OP: Sex education requires a larger rhetoric

24 September 2019

Abby Jadali

ajadali@uccs.edu

Sex education is a tricky topic when it comes to how much should be taught in the classroom. Many people have different ideas on what information should be given, and what information should be kept for the imagination. A lot of these ideas stem from people’s religious beliefs, but should schools really have to worry about that when it comes to keeping important information from students?

Growing up, the one thing I learned about preteens and teenagers was that they can always find a way to do the things their parents asked them not to do. Telling your teenager that they cannot have sex is fine and important, but that does not necessarily mean they will listen.

According to the 2014 CDC School Health Profiles, fewer than half of high schools and only a fifth of middle schools teach all 16 topics recommended by the CDC as essential components of sex education, as mentioned on plannedparenthood.org.

This poses an issue because it means not enough young people know the risks that come with having physical relations, with another person. By withholding this information, teenagers are risking the chance of performing these acts without understanding the necessary measures to stay safe and healthy.

Plannedparenthood.org mentions that fewer young people report receiving any formal sex education at all. Even students can see that their knowledge of sex is lacking but there is nothing they can do about it.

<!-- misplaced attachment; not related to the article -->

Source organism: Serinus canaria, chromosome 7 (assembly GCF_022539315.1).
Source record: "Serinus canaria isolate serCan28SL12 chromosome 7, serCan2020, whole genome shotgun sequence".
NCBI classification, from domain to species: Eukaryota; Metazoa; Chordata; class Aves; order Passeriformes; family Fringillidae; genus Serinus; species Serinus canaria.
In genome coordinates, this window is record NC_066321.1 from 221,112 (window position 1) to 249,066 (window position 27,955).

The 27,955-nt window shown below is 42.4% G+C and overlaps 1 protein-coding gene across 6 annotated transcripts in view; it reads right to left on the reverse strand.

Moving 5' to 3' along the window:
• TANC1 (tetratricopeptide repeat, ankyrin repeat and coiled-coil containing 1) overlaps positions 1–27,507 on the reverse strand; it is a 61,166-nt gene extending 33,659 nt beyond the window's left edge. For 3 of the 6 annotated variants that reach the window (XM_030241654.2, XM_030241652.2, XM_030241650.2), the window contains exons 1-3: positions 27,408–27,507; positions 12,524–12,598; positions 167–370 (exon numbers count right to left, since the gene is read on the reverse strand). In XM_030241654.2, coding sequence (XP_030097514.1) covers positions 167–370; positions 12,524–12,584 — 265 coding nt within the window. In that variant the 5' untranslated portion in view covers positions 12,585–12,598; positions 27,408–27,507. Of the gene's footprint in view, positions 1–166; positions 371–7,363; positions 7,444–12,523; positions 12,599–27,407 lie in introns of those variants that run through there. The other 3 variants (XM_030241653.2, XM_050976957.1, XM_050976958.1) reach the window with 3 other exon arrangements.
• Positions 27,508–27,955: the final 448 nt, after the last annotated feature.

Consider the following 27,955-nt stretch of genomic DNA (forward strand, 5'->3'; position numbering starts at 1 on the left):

Back home in California, I heard from friends that many of the schools in the area are disregarding oral sex as actual sex. And while the same things may not happen, there are still STD’s and other issues to be considered.

If we do not teach about all forms of physical affection, including kissing, then our students will find themselves in a predicament when they get into relationships.

Keeping this information away from teenagers does not prevent them from participating in these actions. Instead, they will do these things without the proper education.

Sex education is an uncomfortable topic, and if I were a parent, I could see how talking about these things may put ideas in a teenager’s head. But schools and parents really need to look at the bigger picture. They need to acknowledge that they do not have the ability to keep these things away from their kids, but they do have the opportunity to leave them with the tools they need to keep themselves safe.

Do not view sex education as a sinful idea schools are putting in teenagers’ heads. Look at it as a way for schools to not only teach students the fundamentals of sex education, but also teach them about the real world and the possible situations they might encounter in a relationship.

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